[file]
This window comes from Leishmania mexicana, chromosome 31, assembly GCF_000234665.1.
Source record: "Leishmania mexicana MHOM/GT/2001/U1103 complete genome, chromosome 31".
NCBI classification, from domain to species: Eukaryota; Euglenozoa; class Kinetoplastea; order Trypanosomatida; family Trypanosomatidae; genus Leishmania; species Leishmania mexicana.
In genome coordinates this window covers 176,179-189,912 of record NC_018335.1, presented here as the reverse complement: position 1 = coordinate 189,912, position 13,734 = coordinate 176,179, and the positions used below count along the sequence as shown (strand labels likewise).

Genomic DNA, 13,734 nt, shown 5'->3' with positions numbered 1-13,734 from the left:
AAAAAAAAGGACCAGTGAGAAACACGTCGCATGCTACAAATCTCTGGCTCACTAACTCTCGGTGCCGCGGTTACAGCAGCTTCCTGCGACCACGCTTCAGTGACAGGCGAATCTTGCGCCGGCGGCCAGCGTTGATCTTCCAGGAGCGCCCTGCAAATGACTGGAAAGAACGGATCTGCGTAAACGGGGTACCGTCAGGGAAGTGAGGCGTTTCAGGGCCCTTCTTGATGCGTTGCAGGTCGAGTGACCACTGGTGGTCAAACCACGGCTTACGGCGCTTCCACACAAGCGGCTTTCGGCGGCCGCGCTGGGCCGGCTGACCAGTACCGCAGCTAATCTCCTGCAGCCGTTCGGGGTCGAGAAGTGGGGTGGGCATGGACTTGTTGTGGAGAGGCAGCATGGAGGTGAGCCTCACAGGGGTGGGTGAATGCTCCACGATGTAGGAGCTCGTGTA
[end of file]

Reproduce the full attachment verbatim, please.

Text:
This window comes from Leishmania mexicana, chromosome 31, assembly GCF_000234665.1.
Source record: "Leishmania mexicana MHOM/GT/2001/U1103 complete genome, chromosome 31".
NCBI classification, from domain to species: Eukaryota; Euglenozoa; class Kinetoplastea; order Trypanosomatida; family Trypanosomatidae; genus Leishmania; species Leishmania mexicana.
In genome coordinates this window covers 176,179-189,912 of record NC_018335.1, presented here as the reverse complement: position 1 = coordinate 189,912, position 13,734 = coordinate 176,179, and the positions used below count along the sequence as shown (strand labels likewise).

Genomic DNA, 13,734 nt, shown 5'->3' with positions numbered 1-13,734 from the left:
AAAAAAAAGGACCAGTGAGAAACACGTCGCATGCTACAAATCTCTGGCTCACTAACTCTCGGTGCCGCGGTTACAGCAGCTTCCTGCGACCACGCTTCAGTGACAGGCGAATCTTGCGCCGGCGGCCAGCGTTGATCTTCCAGGAGCGCCCTGCAAATGACTGGAAAGAACGGATCTGCGTAAACGGGGTACCGTCAGGGAAGTGAGGCGTTTCAGGGCCCTTCTTGATGCGTTGCAGGTCGAGTGACCACTGGTGGTCAAACCACGGCTTACGGCGCTTCCACACAAGCGGCTTTCGGCGGCCGCGCTGGGCCGGCTGACCAGTACCGCAGCTAATCTCCTGCAGCCGTTCGGGGTCGAGAAGTGGGGTGGGCATGGACTTGTTGTGGAGAGGCAGCATGGAGGTGAGCCTCACAGGGGTGGGTGAATGCTCCACGATGTAGGAGCTCGTGTA